Where Trump’s top VP contenders stand on abortion

June 25, 2024

Former President Trump has largely avoided specifics about his personal stance on abortion on the campaign trail, despite Democrats blaming him for appointing three of the Supreme Court justices who overturned Roe v. Wade two years ago.

Trump has said the fate of abortion should be left to individual states and declined to take a stance on a potential federal abortion ban, which is being pushed by allies including Sen. Lindsey Graham (R-S.C.).

He has criticized states with six-week abortion bans in the past and urged GOP candidates last year against taking a hard line on the issue, noting it is “very difficult to win elections” if they do so.

The members of Trump’s VP shortlist, however, have taken a harder line than the former president, either espousing beliefs or enacting laws that are unpopular among much of the electorate. Trump has said he will announce his running mate around the Republican National Convention in mid-July.

Here’s where the top three contenders for the job — North Dakota Gov. Doug Burgum (R), Sen. JD Vance (R-Ohio) and Sen. Marco Rubio (R-Fla.) — stand on abortion.

Doug Burgum

As governor of North Dakota, Burgum signed one of the strictest abortion bills in the nation last year, banning abortions in the state after six weeks of pregnancy. The law, which was overwhelmingly approved in the state Legislature, does not provide exceptions in cases of rape or incest.

During his long-shot bid for the GOP presidency last summer, Burgum, like Trump, said he supported the Supreme Court’s overturning of Roe v. Wade, but that he would not sign a federal abortion ban if elected to the Oval Office. He has maintained that states should decide for themselves on their abortion policies.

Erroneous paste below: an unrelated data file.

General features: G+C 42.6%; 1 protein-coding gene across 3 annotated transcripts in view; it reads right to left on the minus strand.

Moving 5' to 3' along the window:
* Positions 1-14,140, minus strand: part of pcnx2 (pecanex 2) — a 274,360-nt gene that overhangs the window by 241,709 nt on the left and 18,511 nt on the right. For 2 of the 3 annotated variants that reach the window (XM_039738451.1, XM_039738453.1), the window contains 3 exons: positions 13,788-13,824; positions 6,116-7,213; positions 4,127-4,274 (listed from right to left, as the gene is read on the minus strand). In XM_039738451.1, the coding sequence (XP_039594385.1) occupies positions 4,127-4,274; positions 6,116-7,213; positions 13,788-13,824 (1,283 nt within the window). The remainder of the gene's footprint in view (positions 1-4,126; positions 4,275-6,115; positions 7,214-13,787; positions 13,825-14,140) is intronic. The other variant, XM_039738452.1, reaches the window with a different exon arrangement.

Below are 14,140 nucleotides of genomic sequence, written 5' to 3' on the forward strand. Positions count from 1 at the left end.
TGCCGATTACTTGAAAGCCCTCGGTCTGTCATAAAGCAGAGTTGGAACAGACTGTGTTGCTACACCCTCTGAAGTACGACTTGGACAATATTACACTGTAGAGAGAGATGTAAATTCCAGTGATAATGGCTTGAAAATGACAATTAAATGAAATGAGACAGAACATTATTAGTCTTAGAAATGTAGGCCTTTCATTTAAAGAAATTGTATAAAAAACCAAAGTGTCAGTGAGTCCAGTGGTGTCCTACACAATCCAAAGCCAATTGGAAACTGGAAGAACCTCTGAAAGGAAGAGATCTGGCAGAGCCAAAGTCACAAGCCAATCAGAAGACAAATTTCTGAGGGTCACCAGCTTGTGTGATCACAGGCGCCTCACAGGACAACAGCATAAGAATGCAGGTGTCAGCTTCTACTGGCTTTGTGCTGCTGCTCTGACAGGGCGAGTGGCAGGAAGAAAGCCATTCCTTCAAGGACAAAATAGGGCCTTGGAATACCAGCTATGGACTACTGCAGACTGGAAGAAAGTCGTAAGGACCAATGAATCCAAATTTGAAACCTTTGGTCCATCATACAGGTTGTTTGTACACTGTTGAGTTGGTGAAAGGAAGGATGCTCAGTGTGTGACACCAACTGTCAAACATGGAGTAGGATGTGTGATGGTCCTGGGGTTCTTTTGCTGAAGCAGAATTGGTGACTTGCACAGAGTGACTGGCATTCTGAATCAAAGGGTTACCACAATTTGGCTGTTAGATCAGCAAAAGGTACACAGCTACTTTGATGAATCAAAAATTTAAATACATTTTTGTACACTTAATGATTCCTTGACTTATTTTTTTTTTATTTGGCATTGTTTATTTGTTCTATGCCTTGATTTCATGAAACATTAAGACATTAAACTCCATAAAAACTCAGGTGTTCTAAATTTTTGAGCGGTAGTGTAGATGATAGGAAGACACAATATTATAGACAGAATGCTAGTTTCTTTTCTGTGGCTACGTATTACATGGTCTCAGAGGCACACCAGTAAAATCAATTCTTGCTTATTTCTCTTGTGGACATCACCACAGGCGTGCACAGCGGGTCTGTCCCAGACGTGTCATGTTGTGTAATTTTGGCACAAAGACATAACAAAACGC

“And what’s going to pass in North Dakota is not ever going to pass in California and New York and wouldn’t even pass in the state of Minnesota. I — that’s why I’m on the record saying that I would not sign a federal abortion ban,” Burgum said in July 2023 on NBC’s “Meet the Press.”

Marco Rubio

Rubio, a veteran senator who ran in the GOP primary against Trump in the 2016 election, co-sponsored a bill with Graham that would ban abortions across the country after 15 weeks.

“I’ve always been pro-life,” Rubio told reporters in September 2022, explaining his support for the legislation. “You need to be asking Democrats what restrictions they support. … Democrats won’t vote for any restriction of any kind on abortion.”

When questioned by CBS News in August 2022 over whether he would favor a complete ban on abortion with no exceptions for rape, incest and human trafficking, Rubio said he personally favored such a ban but realized that was a minority position. So he said he would vote for exceptions due to the political realities, and supported such a ban on a state level.

The Florida senator appeared to sidestep a question last month over whether he disagrees with Trump’s opposition to a national abortion ban.